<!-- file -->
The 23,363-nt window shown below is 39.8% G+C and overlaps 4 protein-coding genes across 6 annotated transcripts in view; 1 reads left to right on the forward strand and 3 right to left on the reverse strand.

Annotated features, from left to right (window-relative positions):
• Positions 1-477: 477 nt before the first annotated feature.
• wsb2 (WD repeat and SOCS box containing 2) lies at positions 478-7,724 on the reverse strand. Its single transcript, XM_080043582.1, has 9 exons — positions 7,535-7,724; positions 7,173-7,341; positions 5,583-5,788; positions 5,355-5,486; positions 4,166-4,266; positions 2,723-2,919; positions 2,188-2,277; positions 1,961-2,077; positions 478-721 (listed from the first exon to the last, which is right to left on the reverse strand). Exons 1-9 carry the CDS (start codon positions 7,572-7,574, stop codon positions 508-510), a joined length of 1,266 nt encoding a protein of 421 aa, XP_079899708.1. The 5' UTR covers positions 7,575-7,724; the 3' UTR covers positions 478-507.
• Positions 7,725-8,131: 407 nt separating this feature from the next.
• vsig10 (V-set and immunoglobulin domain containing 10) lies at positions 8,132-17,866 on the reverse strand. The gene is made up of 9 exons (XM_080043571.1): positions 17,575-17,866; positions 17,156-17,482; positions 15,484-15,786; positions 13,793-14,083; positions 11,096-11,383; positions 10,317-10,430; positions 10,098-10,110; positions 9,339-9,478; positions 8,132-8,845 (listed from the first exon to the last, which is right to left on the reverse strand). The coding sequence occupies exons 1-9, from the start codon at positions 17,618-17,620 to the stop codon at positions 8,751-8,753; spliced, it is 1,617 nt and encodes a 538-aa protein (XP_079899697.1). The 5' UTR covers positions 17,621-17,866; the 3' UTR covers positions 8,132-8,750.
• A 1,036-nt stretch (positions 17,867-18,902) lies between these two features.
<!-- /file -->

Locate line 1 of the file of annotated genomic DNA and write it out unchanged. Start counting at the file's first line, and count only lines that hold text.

The 23,363-nt window shown below is 39.8% G+C and overlaps 4 protein-coding genes across 6 annotated transcripts in view; 1 reads left to right on the forward strand and 3 right to left on the reverse strand.